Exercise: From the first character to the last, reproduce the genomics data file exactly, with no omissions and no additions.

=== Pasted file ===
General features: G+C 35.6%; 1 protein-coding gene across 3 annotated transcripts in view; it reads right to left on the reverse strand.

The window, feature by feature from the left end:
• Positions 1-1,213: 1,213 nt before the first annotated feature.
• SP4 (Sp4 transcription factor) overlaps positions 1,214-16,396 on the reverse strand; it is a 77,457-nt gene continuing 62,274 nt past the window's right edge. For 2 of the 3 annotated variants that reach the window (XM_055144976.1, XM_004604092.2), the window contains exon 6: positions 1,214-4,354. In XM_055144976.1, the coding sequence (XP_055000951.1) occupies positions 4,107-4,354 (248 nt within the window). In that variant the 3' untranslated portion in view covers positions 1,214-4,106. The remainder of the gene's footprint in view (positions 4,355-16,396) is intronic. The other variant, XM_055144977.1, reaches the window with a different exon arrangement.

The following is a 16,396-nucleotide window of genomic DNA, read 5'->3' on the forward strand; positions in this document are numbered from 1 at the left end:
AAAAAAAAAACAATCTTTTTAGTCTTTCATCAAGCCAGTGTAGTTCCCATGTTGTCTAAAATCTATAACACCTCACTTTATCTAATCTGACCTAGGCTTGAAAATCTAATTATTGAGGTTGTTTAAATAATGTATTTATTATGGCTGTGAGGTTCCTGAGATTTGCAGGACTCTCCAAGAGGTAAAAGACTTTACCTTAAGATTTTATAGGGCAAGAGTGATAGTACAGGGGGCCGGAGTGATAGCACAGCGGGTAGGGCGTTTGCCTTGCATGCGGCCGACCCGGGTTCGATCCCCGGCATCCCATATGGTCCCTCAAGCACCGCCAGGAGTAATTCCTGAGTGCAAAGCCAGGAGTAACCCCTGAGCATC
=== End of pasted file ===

General features: G+C 35.6%; 1 protein-coding gene across 3 annotated transcripts in view; it reads right to left on the reverse strand.

The window, feature by feature from the left end:
• Positions 1-1,213: 1,213 nt before the first annotated feature.
• SP4 (Sp4 transcription factor) overlaps positions 1,214-16,396 on the reverse strand; it is a 77,457-nt gene continuing 62,274 nt past the window's right edge. For 2 of the 3 annotated variants that reach the window (XM_055144976.1, XM_004604092.2), the window contains exon 6: positions 1,214-4,354. In XM_055144976.1, the coding sequence (XP_055000951.1) occupies positions 4,107-4,354 (248 nt within the window). In that variant the 3' untranslated portion in view covers positions 1,214-4,106. The remainder of the gene's footprint in view (positions 4,355-16,396) is intronic. The other variant, XM_055144977.1, reaches the window with a different exon arrangement.

The following is a 16,396-nucleotide window of genomic DNA, read 5'->3' on the forward strand; positions in this document are numbered from 1 at the left end:
AAAAAAAAAACAATCTTTTTAGTCTTTCATCAAGCCAGTGTAGTTCCCATGTTGTCTAAAATCTATAACACCTCACTTTATCTAATCTGACCTAGGCTTGAAAATCTAATTATTGAGGTTGTTTAAATAATGTATTTATTATGGCTGTGAGGTTCCTGAGATTTGCAGGACTCTCCAAGAGGTAAAAGACTTTACCTTAAGATTTTATAGGGCAAGAGTGATAGTACAGGGGGCCGGAGTGATAGCACAGCGGGTAGGGCGTTTGCCTTGCATGCGGCCGACCCGGGTTCGATCCCCGGCATCCCATATGGTCCCTCAAGCACCGCCAGGAGTAATTCCTGAGTGCAAAGCCAGGAGTAACCCCTGAGCATC